Kiran Millwood Hargrave: Where I Write

Posted on 10th October 2016 by Sally Campbell
Kiran Millwood Hargrave is the twenty-six year old debut novelist whose immensely popular children's book, The Girl Of Ink & Stars, captured all of our imagination this summer with its deft mix of the very sweet and the very dark. Such success was hard-won however; here the author tells a very intimate tale of where she writes and how it reflects her state of mind.

In The Girl of Ink & Stars Isabella is obsessed the idea of becoming a cartographer, just like her father. There are myriad reasons, not least the adventures she’d have to go on to become one. But above all – not that she necessarily realises – it would give her purpose. When she looks at her Da’s whispering, map covered walls, she sees a life well lived: a life she has not yet been allowed to begin.

But of course, maps (and the areas they depict) are never just a matter of geography. Da claims his maps can also show something of the ‘feel’ of a location – the smells, sounds, dangers. The emotional topography of a place. And when I look back on the places I used to, sometimes, and now write, I realise it’s a sign of how far I’ve come.

When I began writing The Girl of Ink & Stars, I had been clinically depressed for about three years. I moved to Oxford to begin my Creative Writing MSt, and I was just starting to claw my way out, but still spent most of my days under the covers, curtains drawn, convincing myself that this was rest, and that rest was self-care. I had an obsession with feeling safe. 

So I began writing Isabella’s story – on April Fool’s Day no less – in bed. No matter that my partner Tom and I had spent a fraught afternoon building a flat pack desk in our spare room, I could not bring myself to use it. That would be admitting that I was trying to do something, to make something, and that I may fail. Looking back on early drafts of the book, you can read my tentativeness. They’re thin, underdeveloped: I was scared to take the leap of faith that writing a book always is. It took about two months, and 20,000 words, to admit to anyone other than my partner that I was writing a novel.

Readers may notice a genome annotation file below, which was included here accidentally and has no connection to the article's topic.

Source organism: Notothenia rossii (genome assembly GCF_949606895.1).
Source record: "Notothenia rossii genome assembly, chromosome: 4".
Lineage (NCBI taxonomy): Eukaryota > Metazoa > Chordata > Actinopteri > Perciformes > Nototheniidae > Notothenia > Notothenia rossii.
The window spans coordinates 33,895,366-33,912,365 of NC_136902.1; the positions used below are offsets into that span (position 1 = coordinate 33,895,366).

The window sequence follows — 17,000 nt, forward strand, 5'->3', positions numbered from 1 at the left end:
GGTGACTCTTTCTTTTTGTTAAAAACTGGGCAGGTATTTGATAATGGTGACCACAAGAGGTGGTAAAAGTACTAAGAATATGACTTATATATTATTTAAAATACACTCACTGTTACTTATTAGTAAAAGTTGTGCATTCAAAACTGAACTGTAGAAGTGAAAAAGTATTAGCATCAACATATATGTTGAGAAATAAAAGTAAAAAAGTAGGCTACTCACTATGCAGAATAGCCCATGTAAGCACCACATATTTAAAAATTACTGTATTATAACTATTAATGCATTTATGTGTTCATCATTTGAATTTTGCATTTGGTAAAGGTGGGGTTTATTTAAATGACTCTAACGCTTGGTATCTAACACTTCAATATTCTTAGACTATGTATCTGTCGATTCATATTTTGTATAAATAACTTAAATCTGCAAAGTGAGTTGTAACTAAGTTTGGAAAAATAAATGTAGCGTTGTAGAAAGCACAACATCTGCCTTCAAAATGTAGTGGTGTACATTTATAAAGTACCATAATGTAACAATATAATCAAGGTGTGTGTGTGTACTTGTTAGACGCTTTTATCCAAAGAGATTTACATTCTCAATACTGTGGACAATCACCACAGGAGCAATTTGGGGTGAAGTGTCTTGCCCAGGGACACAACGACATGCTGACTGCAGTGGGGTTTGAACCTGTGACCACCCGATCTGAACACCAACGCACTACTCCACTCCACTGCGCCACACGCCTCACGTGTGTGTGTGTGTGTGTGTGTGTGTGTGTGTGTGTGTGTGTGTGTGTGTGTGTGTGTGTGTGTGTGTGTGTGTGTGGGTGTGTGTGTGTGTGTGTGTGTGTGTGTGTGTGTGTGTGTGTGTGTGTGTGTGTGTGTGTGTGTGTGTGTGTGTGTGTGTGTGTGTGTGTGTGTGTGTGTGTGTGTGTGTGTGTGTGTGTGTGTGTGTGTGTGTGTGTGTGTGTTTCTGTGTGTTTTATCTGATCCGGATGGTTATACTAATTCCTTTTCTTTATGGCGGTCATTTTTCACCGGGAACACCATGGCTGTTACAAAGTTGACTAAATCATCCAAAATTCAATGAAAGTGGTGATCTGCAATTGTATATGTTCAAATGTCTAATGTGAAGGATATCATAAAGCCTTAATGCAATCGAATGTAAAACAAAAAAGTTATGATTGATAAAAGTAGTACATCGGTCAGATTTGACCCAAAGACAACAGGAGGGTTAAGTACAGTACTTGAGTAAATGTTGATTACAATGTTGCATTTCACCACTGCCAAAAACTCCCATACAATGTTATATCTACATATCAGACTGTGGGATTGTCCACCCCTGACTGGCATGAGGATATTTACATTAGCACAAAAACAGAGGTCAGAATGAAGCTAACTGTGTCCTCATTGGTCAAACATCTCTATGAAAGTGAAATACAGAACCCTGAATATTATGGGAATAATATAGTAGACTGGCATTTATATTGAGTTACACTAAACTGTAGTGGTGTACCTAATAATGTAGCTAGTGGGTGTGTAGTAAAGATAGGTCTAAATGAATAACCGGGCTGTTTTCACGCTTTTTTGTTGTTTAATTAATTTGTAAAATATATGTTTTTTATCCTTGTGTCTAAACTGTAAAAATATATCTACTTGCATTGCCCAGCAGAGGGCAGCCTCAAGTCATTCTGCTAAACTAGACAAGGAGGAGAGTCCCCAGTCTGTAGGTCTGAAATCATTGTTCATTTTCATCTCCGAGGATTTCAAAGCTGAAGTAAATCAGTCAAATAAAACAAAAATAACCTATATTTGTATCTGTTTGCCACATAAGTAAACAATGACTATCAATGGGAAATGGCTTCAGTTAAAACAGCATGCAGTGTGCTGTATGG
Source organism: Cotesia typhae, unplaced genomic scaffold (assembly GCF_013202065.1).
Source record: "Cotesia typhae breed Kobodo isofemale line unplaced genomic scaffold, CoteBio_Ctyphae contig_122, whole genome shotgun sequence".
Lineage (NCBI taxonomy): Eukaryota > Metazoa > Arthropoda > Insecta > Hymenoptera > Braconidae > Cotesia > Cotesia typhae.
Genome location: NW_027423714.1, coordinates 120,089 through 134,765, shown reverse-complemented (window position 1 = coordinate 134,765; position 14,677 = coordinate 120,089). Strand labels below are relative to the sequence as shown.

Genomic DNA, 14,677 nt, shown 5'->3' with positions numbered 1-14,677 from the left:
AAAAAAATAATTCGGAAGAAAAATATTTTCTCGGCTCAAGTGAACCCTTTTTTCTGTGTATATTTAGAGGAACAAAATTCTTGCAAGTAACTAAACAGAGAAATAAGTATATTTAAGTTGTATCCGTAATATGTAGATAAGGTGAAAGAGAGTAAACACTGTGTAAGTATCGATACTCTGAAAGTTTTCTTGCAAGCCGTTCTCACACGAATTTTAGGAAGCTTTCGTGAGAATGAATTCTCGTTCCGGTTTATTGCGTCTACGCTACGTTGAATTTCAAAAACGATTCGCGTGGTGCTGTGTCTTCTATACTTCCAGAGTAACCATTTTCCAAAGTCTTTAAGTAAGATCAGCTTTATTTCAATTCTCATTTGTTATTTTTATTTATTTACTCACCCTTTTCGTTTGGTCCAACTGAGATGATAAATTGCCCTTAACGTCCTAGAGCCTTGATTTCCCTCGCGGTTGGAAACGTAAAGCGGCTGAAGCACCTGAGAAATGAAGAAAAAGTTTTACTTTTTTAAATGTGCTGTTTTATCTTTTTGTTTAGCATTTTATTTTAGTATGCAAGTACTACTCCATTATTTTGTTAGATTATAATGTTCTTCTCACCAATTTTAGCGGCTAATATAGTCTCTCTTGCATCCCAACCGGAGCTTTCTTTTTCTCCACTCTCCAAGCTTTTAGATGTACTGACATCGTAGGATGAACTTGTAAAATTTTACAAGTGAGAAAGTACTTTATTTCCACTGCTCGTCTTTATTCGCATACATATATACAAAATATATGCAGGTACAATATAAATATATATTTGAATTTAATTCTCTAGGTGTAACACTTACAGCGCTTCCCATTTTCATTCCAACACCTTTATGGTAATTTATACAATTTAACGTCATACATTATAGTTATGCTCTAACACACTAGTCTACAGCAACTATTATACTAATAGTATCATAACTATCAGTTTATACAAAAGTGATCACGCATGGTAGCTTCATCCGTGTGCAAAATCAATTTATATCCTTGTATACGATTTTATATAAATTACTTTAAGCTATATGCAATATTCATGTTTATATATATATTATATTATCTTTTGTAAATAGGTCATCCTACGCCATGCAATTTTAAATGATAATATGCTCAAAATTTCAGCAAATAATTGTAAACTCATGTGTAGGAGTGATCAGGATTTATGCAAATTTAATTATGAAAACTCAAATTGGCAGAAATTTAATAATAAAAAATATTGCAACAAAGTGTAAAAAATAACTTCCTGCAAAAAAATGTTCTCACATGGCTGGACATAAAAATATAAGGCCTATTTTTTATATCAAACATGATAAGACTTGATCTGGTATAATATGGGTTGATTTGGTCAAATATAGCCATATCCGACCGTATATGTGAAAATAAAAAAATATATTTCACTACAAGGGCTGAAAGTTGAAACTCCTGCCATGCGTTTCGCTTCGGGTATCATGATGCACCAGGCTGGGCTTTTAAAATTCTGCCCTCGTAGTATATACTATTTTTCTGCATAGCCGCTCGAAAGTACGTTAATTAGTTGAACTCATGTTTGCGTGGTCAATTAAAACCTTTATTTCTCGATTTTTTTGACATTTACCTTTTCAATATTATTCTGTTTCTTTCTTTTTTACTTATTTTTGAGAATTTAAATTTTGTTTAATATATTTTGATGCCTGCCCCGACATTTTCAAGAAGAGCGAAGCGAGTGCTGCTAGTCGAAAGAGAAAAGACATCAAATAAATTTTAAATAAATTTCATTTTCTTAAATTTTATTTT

The ‘anyones’ were on my course, also novelists working on their first books, and once I’d uttered the words, I’m writing a novel, there was no going back. I was cajoled into ‘writing out’. This was a huge step for me – every weekday I’d head to our local pub, The Rusty Bicycle, and the three of us would write all afternoon (amazingly, all three of us have had our debuts published this year). As Isabella travelled across Joya’s forgotten territories, I could feel parts of my brain – so long numb and unexplored – fizzing into action: each time I saved her from a hardship of my own making, she saved a part of me from the darkness I’d lived in for years. It was the hardest and most wonderful thing I’ve ever done.

Kiran writing in the Rusty Bicycle, 2013

That was three years ago, and we still sometimes write in the Rusty. But now, I mostly work in my office, in our house, overlooking our garden. From my desk I can see trees, our unmown lawn. Outside my fiancé’s painting studio, the stray cat is eating the food Tom puts out for him everyday.

I’ve filled the room with favourite things: a poster signed by everyone who came to The Girl of Ink & Stars launch, a map of Joya made by a Waterstones bookseller, a bookshelf full of Children’s/YA literature, pictures of family. On my desk are research books, and the manuscript for book two marked up and ready to edit.

Every morning, I make my bed and feel so grateful I don’t have to lie in it. Isabella gave me purpose, and I’m determined to have my adventures.


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